The current Spider-Man producer and former Marvel President had basically strongarmed director Sam Raimi into shoehorning Venom into the film to cater to fans (who had been perfectly happy with the first two films Raimi made and trusted his judgment). We already know it did not go well. The power play continued into the development process of Spider-Man 4, where Raimi and Sony executives repeatedly clashed over Sony shooting down all of Raimi's casting choices, and Raimi hating the script, wanting to make a simpler movie that fans would actually like this time - like his first two films. In the end, they couldn't come to an agreement, and so Raimi took his Spider-Man toys and got the hell out of the sandbox, leaving Sony in a bind they should have seen coming.
The studio's solution was to reboot the entire Spider-Man franchise from the ground up, leaving fans going, "Wait, what? A new Spider-Man movie? Already? Didn't one just happen like...a few years ago?" Andrew Garfield was recast in the role, and he was a great choice, but the damage had already been done. Fans weren't into seeing another Spider-Man origin story when they felt like they just watched one.
[The Amazing Spider-Man](movie:45497) and its follow-up this year, [The Amazing Spider-Man 2](movie:508593), have done alright in theaters, but have struggled mightily compared to every other superhero franchise. They've been critically panned (particularly the sequel), and audiences haven't flocked to them the way they did Sam Raimi's trilogy.
I myself have enjoyed them. I don't hate them vehemently as seems to be the trendy thing to do among fans. But I do think Andrew Garfield is being utterly wasted. It's a shame. Some fans hate his portrayal of Peter Parker, claiming he's not enough of a loser, that he's less awkward and more angsty, but fans need to understand that has very little to do with Garfield's abilities, but the scripts and direction he's been given.
Regardless, I'm totally okay with his portrayal. It's not the classic Peter Parker he's modeled after, as Tobey Maguire's portrayal was, but a more updated, modern version of Peter Parker. Frankly, I really appreciate that. I already saw the classic version of Peter Parker in Sam Raimi's trilogy - give me one I haven't seen before. And as Spider-Man himself, he's a vast upgrade to Tobey Maguire.
The mess has only continued. A few months ago, we got word that [The Amazing Spider-Man 3](movie:671279) would be pushed back to 2018 with no explanation as to why, though fans assumed it was to make room for Sinister Six or [Venom](movie:372411).
But now Sony it has a problem on its hands: Its only viable franchise isn't even that viable in comparison to other films in its genre. It has a leading man and long-time Spider-Man fan in Garfield that audiences now associate with the role, but who has been completely wasted in the last two films. They have an ambitious expanded universe in the works, but it's become increasingly apparent that Sony announced it prematurely without having a clear plan. The studio doesn't seem to have much faith in Sinister Six, Amazing Spider-Man is on hold, possibly indefinitely, and Venom, the one movie fans actually did want, is apparently dead.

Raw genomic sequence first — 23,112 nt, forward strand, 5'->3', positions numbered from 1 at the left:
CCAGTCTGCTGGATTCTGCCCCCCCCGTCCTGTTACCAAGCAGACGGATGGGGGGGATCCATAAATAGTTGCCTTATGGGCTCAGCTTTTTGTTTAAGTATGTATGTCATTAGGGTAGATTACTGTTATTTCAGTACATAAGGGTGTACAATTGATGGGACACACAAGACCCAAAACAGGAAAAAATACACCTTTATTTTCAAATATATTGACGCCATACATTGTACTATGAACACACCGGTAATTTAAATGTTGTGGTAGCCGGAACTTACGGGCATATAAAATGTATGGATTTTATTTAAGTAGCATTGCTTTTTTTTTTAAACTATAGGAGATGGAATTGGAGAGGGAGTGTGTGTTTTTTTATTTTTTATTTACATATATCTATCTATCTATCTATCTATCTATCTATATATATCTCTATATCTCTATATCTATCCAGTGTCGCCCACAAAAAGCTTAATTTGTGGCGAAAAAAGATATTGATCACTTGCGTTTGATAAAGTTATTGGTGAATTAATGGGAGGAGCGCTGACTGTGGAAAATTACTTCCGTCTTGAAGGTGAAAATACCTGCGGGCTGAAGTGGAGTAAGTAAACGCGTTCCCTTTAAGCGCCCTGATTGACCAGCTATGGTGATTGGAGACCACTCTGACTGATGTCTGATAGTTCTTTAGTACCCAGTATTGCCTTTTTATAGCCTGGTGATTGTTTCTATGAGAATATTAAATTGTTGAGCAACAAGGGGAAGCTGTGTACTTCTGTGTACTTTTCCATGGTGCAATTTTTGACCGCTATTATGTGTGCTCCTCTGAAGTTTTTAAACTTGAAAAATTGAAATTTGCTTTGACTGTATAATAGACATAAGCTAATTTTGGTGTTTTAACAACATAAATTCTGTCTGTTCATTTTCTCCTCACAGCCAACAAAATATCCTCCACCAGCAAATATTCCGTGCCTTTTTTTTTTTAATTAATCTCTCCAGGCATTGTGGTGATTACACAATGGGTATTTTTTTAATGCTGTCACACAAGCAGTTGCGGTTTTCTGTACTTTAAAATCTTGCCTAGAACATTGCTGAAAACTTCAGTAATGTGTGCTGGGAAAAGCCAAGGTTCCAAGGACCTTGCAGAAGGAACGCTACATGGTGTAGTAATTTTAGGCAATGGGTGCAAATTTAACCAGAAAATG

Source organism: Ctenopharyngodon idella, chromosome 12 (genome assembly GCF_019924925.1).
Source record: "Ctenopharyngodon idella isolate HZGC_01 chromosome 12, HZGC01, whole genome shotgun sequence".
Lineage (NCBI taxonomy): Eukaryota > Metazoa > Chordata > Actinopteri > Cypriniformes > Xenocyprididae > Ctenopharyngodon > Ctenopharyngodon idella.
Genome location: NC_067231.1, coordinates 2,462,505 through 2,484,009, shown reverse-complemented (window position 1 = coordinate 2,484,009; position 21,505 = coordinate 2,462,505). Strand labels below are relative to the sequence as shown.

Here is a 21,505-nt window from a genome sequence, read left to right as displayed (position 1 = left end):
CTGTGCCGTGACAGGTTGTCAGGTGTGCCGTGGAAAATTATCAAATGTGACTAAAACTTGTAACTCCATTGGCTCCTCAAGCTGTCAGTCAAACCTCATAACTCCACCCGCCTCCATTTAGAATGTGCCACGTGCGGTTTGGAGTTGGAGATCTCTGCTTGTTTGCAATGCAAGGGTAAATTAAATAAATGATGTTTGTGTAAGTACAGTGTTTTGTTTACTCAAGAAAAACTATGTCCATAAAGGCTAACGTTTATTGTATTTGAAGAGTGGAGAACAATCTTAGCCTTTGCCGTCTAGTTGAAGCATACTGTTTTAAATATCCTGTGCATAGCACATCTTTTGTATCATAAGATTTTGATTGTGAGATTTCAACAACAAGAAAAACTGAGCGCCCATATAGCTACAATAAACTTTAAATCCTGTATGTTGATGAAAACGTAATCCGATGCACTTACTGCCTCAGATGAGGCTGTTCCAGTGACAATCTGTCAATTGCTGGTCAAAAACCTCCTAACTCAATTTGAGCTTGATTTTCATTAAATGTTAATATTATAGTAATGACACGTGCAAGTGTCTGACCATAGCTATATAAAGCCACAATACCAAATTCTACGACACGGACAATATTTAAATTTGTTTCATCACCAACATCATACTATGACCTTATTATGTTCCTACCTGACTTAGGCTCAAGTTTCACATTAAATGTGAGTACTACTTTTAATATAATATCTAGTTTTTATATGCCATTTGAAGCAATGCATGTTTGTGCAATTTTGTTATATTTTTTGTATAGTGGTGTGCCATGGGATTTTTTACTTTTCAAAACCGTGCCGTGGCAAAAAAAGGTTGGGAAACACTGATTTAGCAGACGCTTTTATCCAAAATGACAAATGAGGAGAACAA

You can't arrive at your destination if you don't know where you're going, and right now, Sony is panic-flailing in circles with a broken compass and half an outdated map. It's clear it has no idea what it's doing and lacks the unified vision for Spider-Man and strong leadership that any studio needs to navigate the very complicated waters of an expanded universe.
Avi Arad and the rest of Sony Pictures, I beg of you, as a fan of comic books, as a fan of Spider-Man, as a lover of the comic book movie resurgence, please just give the rights back to Marvel. Give him back to Marvel's care, back under the strong direction of Kevin Feige & co. You were handed the keys to a movie Ferrari. You have the rights to one of the world's most iconic characters with his rich, ready-made backstory, a character with a built-in brand, a character that is already beloved by fans of all ages and demographics and you still don't know what to do with him.
With great power comes great responsibility. You of all studios should know that. You had twelve years to get it right, and you couldn't.
So please. Work out a deal with Marvel Studios. Hand him over completely or at least accept a joint partnership.
Because you obviously don't know what you're doing with him. Marvel would.